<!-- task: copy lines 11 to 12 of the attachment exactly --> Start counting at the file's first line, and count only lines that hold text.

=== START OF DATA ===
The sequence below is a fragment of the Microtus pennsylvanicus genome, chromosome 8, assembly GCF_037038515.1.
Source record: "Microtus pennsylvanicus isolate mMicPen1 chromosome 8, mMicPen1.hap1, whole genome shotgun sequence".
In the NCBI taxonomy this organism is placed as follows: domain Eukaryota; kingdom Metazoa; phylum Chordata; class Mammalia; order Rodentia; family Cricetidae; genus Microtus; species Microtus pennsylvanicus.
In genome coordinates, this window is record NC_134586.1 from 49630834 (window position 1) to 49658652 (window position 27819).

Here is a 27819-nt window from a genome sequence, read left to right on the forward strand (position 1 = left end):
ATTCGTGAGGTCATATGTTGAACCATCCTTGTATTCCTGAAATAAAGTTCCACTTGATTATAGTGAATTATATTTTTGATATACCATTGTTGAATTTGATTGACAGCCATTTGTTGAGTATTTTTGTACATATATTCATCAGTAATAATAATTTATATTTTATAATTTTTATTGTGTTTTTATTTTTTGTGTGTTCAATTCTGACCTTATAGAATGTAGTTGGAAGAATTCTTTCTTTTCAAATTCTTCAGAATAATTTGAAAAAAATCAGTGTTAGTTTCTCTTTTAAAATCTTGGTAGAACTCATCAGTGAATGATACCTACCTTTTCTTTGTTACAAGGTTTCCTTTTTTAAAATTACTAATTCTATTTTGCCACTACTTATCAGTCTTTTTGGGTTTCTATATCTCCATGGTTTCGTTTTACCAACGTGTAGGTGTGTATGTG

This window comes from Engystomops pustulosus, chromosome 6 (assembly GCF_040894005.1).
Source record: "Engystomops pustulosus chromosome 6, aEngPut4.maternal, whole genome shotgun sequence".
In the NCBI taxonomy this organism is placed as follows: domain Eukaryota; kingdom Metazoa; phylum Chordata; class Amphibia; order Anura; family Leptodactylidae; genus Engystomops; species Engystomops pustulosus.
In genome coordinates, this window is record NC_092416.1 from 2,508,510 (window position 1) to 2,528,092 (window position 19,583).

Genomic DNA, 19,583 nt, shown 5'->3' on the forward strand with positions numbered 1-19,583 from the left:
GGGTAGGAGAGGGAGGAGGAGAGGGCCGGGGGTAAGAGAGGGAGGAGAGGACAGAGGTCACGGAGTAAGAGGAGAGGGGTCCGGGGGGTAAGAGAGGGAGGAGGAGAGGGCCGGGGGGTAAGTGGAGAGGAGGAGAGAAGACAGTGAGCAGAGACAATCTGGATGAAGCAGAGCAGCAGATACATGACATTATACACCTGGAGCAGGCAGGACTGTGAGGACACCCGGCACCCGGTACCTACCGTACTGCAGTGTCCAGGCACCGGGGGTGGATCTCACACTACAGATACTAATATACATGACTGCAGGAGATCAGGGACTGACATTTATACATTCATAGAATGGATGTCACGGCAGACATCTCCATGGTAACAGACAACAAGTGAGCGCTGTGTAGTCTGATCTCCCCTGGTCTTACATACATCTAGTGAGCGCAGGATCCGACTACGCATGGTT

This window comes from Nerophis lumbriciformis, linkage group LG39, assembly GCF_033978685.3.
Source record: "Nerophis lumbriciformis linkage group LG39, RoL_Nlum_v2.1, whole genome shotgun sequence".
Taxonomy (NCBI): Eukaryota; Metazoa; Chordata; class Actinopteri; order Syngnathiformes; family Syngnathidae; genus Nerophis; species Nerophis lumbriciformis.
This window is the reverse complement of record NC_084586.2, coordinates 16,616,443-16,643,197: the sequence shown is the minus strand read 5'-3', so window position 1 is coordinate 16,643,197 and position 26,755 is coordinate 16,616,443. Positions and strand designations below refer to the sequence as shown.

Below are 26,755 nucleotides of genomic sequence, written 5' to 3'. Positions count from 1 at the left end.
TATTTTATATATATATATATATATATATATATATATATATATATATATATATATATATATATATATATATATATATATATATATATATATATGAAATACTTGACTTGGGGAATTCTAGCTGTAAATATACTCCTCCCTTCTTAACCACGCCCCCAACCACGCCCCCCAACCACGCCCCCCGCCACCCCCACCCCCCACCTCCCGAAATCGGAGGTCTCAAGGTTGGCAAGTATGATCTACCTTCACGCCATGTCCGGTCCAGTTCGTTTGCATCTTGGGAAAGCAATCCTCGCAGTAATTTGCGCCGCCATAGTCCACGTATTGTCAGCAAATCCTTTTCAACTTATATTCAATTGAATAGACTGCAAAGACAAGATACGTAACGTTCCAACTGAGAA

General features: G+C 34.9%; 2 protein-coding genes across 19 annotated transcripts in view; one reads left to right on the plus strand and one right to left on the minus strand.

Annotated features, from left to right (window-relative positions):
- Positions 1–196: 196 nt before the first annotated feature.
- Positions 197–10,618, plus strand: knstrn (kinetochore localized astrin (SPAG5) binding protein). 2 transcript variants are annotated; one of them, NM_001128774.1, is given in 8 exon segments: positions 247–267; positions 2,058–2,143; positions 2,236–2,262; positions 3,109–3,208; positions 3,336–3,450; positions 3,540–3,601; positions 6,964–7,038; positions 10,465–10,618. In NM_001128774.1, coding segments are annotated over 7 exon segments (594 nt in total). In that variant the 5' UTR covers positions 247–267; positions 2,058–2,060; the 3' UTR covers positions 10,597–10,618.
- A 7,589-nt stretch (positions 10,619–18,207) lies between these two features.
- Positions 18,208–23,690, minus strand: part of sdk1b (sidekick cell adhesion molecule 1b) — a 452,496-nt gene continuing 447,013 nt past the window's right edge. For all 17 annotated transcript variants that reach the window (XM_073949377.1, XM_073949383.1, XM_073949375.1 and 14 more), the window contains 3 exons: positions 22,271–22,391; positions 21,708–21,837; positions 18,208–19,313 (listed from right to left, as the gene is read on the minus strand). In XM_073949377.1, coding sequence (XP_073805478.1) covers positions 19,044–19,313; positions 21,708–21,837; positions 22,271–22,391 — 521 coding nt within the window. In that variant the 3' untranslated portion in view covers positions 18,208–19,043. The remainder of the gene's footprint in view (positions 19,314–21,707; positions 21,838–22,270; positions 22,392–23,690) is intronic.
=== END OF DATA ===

Genomic DNA, 19,583 nt, shown 5'->3' on the forward strand with positions numbered 1-19,583 from the left:
GGGTAGGAGAGGGAGGAGGAGAGGGCCGGGGGTAAGAGAGGGAGGAGAGGACAGAGGTCACGGAGTAAGAGGAGAGGGGTCCGGGGGGTAAGAGAGGGAGGAGGAGAGGGCCGGGGGGTAAGTGGAGAGGAGGAGAGAAGACAGTGAGCAGAGACAATCTGGATGAAGCAGAGCAGCAGATACATGACATTATACACCTGGAGCAGGCAGGACTGTGAGGACACCCGGCACCCGGTACCTACCGTACTGCAGTGTCCAGGCACCGGGGGTGGATCTCACACTACAGATACTAATATACATGACTGCAGGAGATCAGGGACTGACATTTATACATTCATAGAATGGATGTCACGGCAGACATCTCCATGGTAACAGACAACAAGTGAGCGCTGTGTAGTCTGATCTCCCCTGGTCTTACATACATCTAGTGAGCGCAGGATCCGACTACGCATGGTT